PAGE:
On a recent warm morning in West Oakland, I walked into a sunlit warehouse by the freeway and was presented with what I believe to be the future of cold coffee.
The space—Four Barrel‘s new roasting warehouse—is, like all of their shops, beautiful. Artsy lights dangle from the ceiling, casting a warm glow over the enormous German roaster and the crew getting business done. The exposed ceiling, leftover from the nightclub that once occupied the warehouse, is sandblasted down to its original wood. It looks, remarkably, like the ceiling of Four Barrel's original space across the Bay, on 14th and Valencia in the Mission District.
Four Barrel sees the space as a launchpad for not only its next retail iteration, but for a new take on how the world enjoys cold coffee. The company hopes, with the help of new technology, to offer a cold coffee product quite different from what's currently on the marketplace.
Eight years ago, when the revered San Francisco roaster threw open the doors on its gorgeous, and now iconic, shop on Valencia, its contemporaries were Ritual, Blue Bottle, and soon Sightglass—big names in specialty coffee that have each gotten bigger. The Bay Area's coffee scene has had a breakneck pace in the years since, and Four Barrel has done the hard work of keeping up with it. The indie roaster's beans are served in some 400 coffee shops nationwide. Their bread and coffee spot The Mill is one of San Francisco's most popular coffee shops; they've opened a second Four Barrel location just off San Bruno, in Portola; and their original location still draws a line of epic proportions on most days. Still, amongst those who care to prognosticate the future of speciality coffee shops, Four Barrel's has always been a mysterious one. The moves they've made—like the purchase of De La Paz a few years back—come slowly, making respectable ripples in the Bay before being subsumed by whatever coffee-related story pops up next. What their followers really wanted to know was: when was Four Barrel going to make its power play?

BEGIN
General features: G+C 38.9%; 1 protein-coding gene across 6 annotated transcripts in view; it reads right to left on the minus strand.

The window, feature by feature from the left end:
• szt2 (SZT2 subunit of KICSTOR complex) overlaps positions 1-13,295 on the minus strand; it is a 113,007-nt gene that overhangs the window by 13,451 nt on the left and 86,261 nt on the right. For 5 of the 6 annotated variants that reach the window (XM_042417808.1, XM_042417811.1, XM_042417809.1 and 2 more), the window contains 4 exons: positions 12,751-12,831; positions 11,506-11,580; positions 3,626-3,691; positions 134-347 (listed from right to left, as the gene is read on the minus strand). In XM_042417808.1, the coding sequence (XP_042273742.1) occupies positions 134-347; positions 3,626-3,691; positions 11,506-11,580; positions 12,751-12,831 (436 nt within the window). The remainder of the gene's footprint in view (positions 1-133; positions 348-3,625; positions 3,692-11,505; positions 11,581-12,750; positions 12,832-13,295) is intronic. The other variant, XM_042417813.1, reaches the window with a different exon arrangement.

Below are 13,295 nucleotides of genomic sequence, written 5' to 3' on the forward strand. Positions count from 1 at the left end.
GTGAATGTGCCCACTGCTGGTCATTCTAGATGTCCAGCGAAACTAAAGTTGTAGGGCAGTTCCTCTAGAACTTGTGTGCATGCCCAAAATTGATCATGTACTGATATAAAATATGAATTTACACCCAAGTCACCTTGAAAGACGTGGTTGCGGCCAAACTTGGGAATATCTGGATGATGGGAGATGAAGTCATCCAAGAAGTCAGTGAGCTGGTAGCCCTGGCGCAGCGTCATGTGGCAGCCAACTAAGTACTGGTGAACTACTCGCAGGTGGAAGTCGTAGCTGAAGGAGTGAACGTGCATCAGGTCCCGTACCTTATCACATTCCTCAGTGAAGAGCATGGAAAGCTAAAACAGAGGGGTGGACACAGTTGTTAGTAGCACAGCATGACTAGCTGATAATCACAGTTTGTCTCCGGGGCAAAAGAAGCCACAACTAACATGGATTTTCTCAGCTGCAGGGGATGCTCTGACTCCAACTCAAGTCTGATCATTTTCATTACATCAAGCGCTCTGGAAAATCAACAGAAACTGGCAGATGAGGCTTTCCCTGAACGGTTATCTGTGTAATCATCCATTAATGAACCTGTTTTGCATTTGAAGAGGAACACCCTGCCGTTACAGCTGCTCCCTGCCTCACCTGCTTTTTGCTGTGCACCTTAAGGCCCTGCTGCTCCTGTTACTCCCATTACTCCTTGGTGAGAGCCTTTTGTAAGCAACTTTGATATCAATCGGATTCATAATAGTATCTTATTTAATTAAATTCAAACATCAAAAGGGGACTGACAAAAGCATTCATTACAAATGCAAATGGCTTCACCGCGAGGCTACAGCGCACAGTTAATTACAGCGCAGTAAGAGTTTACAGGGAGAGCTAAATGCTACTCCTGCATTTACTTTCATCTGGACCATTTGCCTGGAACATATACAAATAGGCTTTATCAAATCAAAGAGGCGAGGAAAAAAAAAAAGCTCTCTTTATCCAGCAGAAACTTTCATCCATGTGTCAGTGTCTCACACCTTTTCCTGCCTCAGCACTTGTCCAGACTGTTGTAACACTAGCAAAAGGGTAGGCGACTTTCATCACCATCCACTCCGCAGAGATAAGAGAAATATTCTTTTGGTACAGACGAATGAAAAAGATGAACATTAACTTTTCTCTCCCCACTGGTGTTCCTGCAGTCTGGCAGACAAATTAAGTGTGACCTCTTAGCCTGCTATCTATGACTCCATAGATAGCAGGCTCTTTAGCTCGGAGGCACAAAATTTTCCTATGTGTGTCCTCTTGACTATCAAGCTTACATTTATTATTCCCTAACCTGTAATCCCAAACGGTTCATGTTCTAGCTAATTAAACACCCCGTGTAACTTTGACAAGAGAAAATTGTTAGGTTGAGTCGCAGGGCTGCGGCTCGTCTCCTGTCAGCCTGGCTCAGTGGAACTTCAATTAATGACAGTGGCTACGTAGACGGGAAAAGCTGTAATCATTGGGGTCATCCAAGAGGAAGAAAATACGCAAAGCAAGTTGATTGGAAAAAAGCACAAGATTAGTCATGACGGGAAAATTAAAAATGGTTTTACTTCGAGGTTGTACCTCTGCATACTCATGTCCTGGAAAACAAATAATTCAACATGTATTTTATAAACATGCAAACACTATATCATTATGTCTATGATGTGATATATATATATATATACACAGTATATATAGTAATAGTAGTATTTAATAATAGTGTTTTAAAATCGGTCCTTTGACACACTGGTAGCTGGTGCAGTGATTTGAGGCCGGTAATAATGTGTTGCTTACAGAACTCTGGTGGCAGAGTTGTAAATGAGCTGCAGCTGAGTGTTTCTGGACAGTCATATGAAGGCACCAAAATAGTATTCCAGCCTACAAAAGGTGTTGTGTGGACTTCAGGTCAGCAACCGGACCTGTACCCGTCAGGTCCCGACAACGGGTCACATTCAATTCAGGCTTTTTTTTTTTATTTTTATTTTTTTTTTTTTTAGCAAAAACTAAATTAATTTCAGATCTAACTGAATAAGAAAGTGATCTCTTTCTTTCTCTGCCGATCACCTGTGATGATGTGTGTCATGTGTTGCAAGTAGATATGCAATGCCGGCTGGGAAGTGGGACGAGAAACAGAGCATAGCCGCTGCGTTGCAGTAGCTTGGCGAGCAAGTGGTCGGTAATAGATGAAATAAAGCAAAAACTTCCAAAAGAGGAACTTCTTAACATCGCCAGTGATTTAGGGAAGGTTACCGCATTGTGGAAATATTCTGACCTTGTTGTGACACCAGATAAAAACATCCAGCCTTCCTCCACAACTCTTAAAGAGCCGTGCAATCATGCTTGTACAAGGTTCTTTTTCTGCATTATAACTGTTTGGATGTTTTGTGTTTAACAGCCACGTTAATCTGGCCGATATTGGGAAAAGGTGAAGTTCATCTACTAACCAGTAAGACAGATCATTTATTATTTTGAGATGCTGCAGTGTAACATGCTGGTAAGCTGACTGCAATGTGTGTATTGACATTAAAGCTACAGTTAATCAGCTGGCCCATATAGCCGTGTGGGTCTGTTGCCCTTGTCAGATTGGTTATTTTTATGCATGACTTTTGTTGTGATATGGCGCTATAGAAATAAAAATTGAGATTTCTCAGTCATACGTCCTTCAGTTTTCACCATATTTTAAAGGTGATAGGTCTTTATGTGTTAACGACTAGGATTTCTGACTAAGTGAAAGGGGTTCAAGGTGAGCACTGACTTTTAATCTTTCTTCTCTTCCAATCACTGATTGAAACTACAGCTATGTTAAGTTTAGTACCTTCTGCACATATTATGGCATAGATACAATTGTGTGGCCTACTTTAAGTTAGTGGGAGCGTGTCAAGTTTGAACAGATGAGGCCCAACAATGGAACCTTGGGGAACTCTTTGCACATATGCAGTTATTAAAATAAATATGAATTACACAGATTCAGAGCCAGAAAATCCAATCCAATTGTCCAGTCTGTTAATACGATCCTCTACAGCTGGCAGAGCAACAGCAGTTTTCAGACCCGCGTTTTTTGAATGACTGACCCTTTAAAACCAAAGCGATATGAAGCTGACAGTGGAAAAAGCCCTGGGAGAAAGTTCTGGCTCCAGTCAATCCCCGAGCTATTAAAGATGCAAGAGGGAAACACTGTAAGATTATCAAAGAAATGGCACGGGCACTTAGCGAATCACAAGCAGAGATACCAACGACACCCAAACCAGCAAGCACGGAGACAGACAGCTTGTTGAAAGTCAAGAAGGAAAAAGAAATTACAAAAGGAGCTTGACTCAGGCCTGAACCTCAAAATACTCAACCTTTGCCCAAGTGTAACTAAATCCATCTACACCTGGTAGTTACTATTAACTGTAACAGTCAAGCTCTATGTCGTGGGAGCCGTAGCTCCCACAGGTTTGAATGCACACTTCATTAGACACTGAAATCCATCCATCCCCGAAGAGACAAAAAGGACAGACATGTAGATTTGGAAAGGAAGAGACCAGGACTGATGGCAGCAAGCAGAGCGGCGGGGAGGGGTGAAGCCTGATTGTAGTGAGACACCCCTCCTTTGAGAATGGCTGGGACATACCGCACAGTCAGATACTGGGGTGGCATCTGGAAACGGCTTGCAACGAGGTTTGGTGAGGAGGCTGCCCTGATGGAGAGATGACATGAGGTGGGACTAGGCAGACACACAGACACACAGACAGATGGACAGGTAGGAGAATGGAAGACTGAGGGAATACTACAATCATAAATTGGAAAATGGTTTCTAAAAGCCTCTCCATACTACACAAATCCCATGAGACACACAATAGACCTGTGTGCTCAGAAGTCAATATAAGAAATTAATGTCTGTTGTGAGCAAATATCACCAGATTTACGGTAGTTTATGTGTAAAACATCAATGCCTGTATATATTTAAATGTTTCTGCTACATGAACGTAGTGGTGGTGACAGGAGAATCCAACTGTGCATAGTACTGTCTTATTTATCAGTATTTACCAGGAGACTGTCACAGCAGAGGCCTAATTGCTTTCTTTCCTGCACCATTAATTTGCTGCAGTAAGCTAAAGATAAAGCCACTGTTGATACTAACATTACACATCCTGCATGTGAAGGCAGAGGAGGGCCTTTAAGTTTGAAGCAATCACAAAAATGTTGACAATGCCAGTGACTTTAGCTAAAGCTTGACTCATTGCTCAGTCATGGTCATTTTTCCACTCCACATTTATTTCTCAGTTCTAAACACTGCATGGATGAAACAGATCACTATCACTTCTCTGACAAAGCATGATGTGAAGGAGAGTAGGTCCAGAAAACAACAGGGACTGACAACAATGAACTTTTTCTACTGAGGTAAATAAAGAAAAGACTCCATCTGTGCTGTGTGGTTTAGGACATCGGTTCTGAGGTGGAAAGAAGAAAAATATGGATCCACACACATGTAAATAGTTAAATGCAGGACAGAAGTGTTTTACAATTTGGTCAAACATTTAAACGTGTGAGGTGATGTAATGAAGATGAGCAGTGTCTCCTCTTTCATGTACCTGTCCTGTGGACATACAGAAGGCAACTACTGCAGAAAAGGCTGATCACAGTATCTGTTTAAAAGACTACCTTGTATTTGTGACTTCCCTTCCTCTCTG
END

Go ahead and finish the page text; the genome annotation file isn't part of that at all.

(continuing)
Expansion, as normal as it seems in San Francisco's money-bleeding clime, is a scary thing—and doubly so for an independent small business like Four Barrel, which is owned jointly by Tal Mor, Jeremy Tooker, and Jodi Geren. “I remember Jodi saying, ‘when we hit 10,000 pounds a week,' and Jeremy responding, ‘14,000 pounds,'” says Mor. “To do that, we had to reach this point where we were busting at the seams. The small to the big, that's the scary moment,” Mor tells me. “You can fail.”